Blockchain and real estate: A “real” opportunity
By Emilio Gómez Delgado, partner Real Estate Hogan Lovells.-
Blockchain technology provides huge potential and disruptive impact in many fields. Is the Spanish real estate sector ready for this? Let’s look for some areas where there are real opportunities for development.
Blockchain is worldwide known as the technology behind Bitcoin, the first encrypted currency. It is a broad term which refers to a software technology that enables an encrypted electronic ledger. The ledger is updated by multiple parties working through a consensus system which allows linking chronologically each state of the ledger to the preceding one. And this system creates an immutable record of all transactions occurred.
In simple words, a blockchain is only one of the many types of data structures providing a secure and valid track record and achieving distributed consensus among all participants.
Blockchain presents clear advantages in a large number of disciplines, but for those who still feel themselves at the “stone age” of the proptech revolution, we will take three unblemished examples.
Blockchain may help our authorities to Imrove public registries
There is consensus in Spain, despite the recent efforts brought in this field by public authorities, that it will still take ages to coordinate the information available at the land registries (Registros de la Propiedad) and the municipal cadastral offices (Catastro). This mismatching is increased when we obtain information from the planning municipal departments about planning rules and licenses in place for the same property.
Instead of resisting themselves to perceive this disruptive technology as the evil, public authorities should be ready to use it as a key partner to develop their activities and achieve real connectivity or even converge into a single registry.
Spanish land registrars operate a powerful system and blockchain would allow them to even improve data management with the aim of reducing fraud in title registrations, providing timely and comprehensive information and making it easier the due diligence process of a particular property.
This would not imply that notaries and registrars disappear. Most likely, there should always be a public authority feeding all this system and making public spaces available to allow the public to have full (or in some cases restricted) access to the information.
Private transactions and smart contracts
Blockchain can make a big difference in the real estate industry is through the use of “smart contracts” to execute transactions.
The smart contracts are computer programs allowing business agreements to be executed automatically when certain conditions agreed among the parties are met. A good example would be a lease contract for retail space by virtue of which the tenant pays a fixed monthly rent subject to indexation annually.
Blockchain can make a big difference in the real estate industry is through the use of “smart contracts” to execute transactions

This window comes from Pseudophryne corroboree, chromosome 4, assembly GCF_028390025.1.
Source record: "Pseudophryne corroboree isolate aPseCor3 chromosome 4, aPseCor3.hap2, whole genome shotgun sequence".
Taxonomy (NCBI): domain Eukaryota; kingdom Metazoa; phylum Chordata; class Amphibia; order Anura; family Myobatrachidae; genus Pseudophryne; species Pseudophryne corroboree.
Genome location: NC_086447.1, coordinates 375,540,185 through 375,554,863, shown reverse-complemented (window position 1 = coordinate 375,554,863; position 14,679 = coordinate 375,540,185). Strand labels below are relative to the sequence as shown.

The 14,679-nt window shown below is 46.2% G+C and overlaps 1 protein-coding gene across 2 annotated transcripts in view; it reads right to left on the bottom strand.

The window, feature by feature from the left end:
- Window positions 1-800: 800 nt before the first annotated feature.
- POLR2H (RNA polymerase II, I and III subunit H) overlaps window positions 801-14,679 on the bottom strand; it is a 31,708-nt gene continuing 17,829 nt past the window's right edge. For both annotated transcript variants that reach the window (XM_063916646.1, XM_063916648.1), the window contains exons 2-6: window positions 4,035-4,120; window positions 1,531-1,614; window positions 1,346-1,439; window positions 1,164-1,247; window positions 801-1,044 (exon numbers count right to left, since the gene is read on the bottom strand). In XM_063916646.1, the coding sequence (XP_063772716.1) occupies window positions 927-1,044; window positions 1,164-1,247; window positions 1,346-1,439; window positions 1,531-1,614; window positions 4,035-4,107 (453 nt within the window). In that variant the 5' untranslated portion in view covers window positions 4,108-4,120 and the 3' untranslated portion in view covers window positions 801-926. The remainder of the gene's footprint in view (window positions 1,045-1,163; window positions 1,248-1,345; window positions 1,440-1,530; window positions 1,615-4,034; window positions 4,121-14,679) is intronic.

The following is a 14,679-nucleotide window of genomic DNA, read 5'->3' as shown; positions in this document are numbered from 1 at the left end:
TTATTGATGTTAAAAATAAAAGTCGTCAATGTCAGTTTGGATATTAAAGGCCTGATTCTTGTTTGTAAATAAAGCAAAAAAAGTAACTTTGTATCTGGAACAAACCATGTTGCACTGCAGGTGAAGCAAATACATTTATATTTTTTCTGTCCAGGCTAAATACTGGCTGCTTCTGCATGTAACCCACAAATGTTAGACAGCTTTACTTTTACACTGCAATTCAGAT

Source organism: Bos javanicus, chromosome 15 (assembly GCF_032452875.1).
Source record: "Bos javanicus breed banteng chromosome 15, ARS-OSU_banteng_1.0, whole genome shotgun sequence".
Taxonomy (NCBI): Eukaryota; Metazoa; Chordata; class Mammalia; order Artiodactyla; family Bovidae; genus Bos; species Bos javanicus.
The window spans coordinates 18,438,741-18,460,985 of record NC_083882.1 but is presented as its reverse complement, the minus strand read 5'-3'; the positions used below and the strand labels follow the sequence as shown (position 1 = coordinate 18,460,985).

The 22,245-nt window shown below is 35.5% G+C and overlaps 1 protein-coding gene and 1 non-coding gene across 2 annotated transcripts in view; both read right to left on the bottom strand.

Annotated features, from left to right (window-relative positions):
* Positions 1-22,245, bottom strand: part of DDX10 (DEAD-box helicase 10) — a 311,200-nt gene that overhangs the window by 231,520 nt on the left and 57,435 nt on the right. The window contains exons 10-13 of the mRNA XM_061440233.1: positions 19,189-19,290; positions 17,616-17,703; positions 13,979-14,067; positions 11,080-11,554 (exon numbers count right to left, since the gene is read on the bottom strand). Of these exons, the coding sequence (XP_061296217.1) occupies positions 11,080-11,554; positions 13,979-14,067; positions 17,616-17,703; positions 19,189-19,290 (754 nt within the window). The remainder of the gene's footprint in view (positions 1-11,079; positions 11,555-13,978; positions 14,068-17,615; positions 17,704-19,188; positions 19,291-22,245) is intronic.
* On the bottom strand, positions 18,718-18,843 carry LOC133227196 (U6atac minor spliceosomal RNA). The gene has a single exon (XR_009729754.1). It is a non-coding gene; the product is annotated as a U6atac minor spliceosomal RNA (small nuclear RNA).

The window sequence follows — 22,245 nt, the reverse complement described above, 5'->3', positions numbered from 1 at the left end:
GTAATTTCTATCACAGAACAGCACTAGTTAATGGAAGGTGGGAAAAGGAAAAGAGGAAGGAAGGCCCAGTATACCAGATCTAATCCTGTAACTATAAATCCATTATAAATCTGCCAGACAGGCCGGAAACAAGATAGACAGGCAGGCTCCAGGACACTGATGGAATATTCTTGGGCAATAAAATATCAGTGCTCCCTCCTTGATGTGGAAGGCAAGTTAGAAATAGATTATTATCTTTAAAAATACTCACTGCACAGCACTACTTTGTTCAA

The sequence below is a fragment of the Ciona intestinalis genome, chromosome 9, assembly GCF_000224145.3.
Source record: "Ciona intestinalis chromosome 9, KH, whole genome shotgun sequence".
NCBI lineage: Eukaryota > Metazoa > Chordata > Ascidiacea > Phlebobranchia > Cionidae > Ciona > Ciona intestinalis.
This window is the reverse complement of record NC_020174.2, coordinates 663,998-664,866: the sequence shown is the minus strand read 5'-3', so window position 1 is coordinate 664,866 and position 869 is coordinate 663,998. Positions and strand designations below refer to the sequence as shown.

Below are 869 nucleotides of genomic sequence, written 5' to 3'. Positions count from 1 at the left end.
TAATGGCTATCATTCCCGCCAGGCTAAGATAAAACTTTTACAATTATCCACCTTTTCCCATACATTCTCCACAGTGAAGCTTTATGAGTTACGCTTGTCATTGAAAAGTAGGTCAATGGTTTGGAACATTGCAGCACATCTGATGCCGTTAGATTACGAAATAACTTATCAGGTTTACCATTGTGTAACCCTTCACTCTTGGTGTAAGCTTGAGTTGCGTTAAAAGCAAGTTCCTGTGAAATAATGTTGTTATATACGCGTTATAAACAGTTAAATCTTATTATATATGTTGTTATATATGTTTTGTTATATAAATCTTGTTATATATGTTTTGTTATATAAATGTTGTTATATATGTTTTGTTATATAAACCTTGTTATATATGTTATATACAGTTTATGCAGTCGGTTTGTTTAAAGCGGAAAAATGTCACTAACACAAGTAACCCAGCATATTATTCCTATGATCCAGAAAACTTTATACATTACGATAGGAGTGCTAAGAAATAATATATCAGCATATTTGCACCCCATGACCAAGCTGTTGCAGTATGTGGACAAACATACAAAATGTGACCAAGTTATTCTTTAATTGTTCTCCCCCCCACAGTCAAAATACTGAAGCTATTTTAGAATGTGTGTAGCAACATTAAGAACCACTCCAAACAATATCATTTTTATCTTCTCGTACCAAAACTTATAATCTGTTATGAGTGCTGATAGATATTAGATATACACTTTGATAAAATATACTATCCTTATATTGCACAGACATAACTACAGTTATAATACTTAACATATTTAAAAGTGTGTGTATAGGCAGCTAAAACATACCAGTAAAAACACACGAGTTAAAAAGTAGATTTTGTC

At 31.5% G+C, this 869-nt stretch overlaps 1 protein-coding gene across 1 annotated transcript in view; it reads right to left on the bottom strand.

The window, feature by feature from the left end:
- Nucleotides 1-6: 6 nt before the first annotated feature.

Such indexation, payment of new rent and notices to the tenant could be automated in the same way as, with a standing instruction, a retail bank pays your utility bills monthly and simultaneously report you, no matter what amount it may be in a given month, and provided that the system has incorporated the automatization of the payments.
Smart contracts would avoid potential breaches arising from doing “manually” some sort of transactions under a contract, and make real estate more transparent and reducing time-consuming staff. The automatic execution provided by smart contracts also avoids clear legal risks such as some force majeure events, third-party interferences or deliberate non-performance by one of the parties.
If the rent indexation is applied automatically by the smart contract based on information obtained from the official statistics service, the benefits for portfolio property managers with hundreds of contracts under annual review are tangible when the program implements the transaction automatically and this remains stored in all parties systems.
The system of validating transactions through an algorithm on a blockchain also allows parties to establish the trust required to transact remotely without the need of physical meetings or third party intermediation. That will allow expansion teams to reduce time consuming trips to exchange contracts and close deals everywhere. In other words, this will make our commercial transactions smoother and faster.
Real estate finance
Another important use of blockchain technology will be for commercial real estate finance.
Once the loans are booked by banks, blockchain would allow them to track all borrowers’ payments, covenant compliance and potential defaults. Blockchain also facilitates prompt and accurate record keeping and document filing, with the benefit of reducing potential mistakes and loss of original titles.
Smart contracts would also allow seeking automatic enforcement obligations in an event of default.
The real estate industry lives in a complex and ever-changing regulatory landscape. Technology is simply rewriting the rules for about everything around us. Lawyers should be ready to help industry players in this process. And blockchain seems to be a key tool in the future. Is the industry ready to move on?.
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